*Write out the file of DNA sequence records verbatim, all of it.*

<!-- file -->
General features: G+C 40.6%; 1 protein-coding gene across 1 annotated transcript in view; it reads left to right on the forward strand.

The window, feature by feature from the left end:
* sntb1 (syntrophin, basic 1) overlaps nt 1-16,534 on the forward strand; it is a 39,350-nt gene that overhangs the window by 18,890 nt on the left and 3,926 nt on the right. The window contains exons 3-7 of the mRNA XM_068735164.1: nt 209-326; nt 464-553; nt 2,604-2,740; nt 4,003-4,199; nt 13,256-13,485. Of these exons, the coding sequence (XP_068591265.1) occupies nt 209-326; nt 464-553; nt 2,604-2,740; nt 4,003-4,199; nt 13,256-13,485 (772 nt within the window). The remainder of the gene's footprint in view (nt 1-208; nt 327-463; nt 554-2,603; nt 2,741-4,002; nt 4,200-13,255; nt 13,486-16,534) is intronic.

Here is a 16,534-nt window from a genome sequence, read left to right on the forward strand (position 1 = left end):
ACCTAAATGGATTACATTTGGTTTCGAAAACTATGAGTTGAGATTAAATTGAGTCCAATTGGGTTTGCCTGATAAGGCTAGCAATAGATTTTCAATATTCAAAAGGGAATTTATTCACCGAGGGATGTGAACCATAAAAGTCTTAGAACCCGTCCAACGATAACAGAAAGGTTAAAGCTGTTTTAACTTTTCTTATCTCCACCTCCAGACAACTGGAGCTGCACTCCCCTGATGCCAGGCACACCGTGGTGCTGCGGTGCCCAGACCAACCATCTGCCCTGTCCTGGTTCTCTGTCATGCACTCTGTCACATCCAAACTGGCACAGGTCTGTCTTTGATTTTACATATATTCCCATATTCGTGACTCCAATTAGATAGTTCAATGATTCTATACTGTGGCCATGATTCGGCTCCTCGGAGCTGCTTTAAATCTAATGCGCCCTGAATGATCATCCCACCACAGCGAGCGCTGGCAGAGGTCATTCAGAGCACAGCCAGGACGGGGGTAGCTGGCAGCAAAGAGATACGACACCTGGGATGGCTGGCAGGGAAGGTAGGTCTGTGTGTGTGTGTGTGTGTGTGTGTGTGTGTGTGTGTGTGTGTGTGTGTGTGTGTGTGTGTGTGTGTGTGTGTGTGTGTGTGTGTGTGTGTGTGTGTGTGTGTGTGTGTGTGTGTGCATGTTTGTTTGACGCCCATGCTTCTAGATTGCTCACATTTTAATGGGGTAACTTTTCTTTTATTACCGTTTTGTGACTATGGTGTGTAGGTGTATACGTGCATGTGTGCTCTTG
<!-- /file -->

General features: G+C 40.6%; 1 protein-coding gene across 1 annotated transcript in view; it reads left to right on the forward strand.

The window, feature by feature from the left end:
* sntb1 (syntrophin, basic 1) overlaps nt 1-16,534 on the forward strand; it is a 39,350-nt gene that overhangs the window by 18,890 nt on the left and 3,926 nt on the right. The window contains exons 3-7 of the mRNA XM_068735164.1: nt 209-326; nt 464-553; nt 2,604-2,740; nt 4,003-4,199; nt 13,256-13,485. Of these exons, the coding sequence (XP_068591265.1) occupies nt 209-326; nt 464-553; nt 2,604-2,740; nt 4,003-4,199; nt 13,256-13,485 (772 nt within the window). The remainder of the gene's footprint in view (nt 1-208; nt 327-463; nt 554-2,603; nt 2,741-4,002; nt 4,200-13,255; nt 13,486-16,534) is intronic.

Here is a 16,534-nt window from a genome sequence, read left to right on the forward strand (position 1 = left end):
ACCTAAATGGATTACATTTGGTTTCGAAAACTATGAGTTGAGATTAAATTGAGTCCAATTGGGTTTGCCTGATAAGGCTAGCAATAGATTTTCAATATTCAAAAGGGAATTTATTCACCGAGGGATGTGAACCATAAAAGTCTTAGAACCCGTCCAACGATAACAGAAAGGTTAAAGCTGTTTTAACTTTTCTTATCTCCACCTCCAGACAACTGGAGCTGCACTCCCCTGATGCCAGGCACACCGTGGTGCTGCGGTGCCCAGACCAACCATCTGCCCTGTCCTGGTTCTCTGTCATGCACTCTGTCACATCCAAACTGGCACAGGTCTGTCTTTGATTTTACATATATTCCCATATTCGTGACTCCAATTAGATAGTTCAATGATTCTATACTGTGGCCATGATTCGGCTCCTCGGAGCTGCTTTAAATCTAATGCGCCCTGAATGATCATCCCACCACAGCGAGCGCTGGCAGAGGTCATTCAGAGCACAGCCAGGACGGGGGTAGCTGGCAGCAAAGAGATACGACACCTGGGATGGCTGGCAGGGAAGGTAGGTCTGTGTGTGTGTGTGTGTGTGTGTGTGTGTGTGTGTGTGTGTGTGTGTGTGTGTGTGTGTGTGTGTGTGTGTGTGTGTGTGTGTGTGTGTGTGTGTGTGTGTGTGTGTGTGTGTGTGCATGTTTGTTTGACGCCCATGCTTCTAGATTGCTCACATTTTAATGGGGTAACTTTTCTTTTATTACCGTTTTGTGACTATGGTGTGTAGGTGTATACGTGCATGTGTGCTCTTG